Loneliness and older adults.
While the CDC has recommended social distancing as a key factor in “flattening the curve” of newly diagnosed COVID-19 cases, it is important to acknowledge how loneliness can quickly become an issue, particularly with older adults. According to an article published by John’s Hopkins Bloomberg School of Public Health (YEAR), more than 20% of Americans across the lifespan reported that they often or always feel lonely. Loneliness has been linked to a 26% increased risk for premature death. For older adults specifically, an increased risk of dementia, stroke, and heart disease can be increased and at times landing seniors in the hospital or in nursing homes.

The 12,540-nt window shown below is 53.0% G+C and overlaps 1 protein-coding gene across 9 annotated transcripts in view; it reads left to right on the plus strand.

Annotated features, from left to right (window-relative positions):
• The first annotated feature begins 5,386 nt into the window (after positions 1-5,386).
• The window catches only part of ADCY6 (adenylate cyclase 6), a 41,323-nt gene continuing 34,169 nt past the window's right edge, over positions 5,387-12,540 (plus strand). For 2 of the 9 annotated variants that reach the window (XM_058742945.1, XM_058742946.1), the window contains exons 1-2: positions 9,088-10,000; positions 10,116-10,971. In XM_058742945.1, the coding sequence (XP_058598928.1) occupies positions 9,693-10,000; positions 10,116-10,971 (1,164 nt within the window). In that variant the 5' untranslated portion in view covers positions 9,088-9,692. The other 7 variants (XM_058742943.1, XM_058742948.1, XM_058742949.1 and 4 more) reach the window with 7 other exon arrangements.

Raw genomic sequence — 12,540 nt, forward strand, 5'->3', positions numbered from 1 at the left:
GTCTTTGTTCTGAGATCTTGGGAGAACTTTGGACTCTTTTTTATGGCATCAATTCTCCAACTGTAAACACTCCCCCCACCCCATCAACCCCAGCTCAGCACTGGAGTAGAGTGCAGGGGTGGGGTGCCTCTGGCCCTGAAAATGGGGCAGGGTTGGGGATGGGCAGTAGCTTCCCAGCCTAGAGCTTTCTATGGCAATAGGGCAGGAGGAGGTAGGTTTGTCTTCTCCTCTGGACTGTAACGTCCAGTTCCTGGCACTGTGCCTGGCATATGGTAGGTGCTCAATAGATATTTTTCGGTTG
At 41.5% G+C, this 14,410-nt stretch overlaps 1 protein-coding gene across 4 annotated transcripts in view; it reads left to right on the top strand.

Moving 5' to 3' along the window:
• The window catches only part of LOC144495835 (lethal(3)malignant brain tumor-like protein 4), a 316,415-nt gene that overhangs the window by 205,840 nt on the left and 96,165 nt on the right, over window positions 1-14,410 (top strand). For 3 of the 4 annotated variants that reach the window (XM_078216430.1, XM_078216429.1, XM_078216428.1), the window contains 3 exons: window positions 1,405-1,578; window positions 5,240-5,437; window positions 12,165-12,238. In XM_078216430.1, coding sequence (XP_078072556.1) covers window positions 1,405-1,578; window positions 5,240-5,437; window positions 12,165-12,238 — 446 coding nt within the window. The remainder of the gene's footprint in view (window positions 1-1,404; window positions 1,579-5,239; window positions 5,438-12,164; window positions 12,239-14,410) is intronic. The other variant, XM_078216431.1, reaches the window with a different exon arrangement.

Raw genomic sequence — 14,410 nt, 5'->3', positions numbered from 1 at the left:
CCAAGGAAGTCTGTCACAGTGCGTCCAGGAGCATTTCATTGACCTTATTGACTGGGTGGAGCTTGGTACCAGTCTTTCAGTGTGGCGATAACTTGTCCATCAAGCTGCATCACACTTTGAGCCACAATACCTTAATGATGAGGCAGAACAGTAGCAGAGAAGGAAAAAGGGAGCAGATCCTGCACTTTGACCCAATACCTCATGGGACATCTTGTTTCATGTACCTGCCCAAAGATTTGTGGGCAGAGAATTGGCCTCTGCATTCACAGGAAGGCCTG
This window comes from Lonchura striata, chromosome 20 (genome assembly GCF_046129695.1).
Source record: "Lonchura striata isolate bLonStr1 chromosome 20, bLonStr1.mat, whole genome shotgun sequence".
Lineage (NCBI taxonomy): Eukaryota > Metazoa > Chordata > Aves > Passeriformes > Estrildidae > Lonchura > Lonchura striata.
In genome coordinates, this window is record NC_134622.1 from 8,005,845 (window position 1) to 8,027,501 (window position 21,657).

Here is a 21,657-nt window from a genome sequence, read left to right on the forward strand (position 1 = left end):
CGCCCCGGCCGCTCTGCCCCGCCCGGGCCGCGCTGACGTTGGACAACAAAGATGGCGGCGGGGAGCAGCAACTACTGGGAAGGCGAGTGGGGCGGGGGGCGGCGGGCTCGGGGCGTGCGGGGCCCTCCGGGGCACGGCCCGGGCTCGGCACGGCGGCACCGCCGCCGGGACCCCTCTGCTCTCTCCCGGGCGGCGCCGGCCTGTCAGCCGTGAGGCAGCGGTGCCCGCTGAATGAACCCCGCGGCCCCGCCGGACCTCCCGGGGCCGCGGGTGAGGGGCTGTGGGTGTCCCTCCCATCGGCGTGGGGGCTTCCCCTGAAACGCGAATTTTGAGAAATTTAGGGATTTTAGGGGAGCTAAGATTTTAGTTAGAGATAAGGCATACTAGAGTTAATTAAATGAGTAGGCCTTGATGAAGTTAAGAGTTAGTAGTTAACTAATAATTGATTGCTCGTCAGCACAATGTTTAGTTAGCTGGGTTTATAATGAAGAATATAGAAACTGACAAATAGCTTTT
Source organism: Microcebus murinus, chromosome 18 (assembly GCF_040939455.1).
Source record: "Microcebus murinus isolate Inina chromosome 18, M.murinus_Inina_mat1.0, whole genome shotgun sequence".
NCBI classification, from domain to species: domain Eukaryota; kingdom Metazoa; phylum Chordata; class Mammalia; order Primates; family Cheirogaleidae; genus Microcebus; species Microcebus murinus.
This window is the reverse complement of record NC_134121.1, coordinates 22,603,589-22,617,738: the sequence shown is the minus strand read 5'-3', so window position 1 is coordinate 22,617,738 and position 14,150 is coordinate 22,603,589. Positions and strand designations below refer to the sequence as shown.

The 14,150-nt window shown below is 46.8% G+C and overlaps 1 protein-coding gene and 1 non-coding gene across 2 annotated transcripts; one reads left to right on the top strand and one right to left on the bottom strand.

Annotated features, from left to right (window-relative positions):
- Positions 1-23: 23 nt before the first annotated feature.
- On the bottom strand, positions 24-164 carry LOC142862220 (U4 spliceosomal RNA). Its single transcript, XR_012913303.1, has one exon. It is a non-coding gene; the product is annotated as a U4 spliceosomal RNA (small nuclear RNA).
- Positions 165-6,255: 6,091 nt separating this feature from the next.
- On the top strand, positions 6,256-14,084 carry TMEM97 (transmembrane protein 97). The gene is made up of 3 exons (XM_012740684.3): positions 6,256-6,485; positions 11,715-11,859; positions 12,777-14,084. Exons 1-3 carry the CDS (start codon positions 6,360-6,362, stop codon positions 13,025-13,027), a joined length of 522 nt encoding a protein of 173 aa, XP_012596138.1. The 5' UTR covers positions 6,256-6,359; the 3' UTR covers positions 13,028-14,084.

What can be done to minimize loneliness for older adults?
The two easiest steps to combating loneliness is establishing virtual connections and being in touch with nature. For virtual connections, many options exist for the basic technology user to the more advanced. Exercising online with a friend, FaceTiming family, joining a virtual bible study or interest group through your local church are a few examples. Nature is a little simpler. Evidence suggests being exposed to sunlight and fresh air for as little as 30 minutes per day can increase the “feel good” chemicals in a person’s brain. Thirty minutes can be divided into five minute increments throughout the day. These recommendations aren’t meant to be prescriptive or overwhelming, they can easily be modified to fit each individual’s ability. And, whether connecting virtually or connecting naturally or both ways work, not being lonely is important for older adults as much as the people who love them.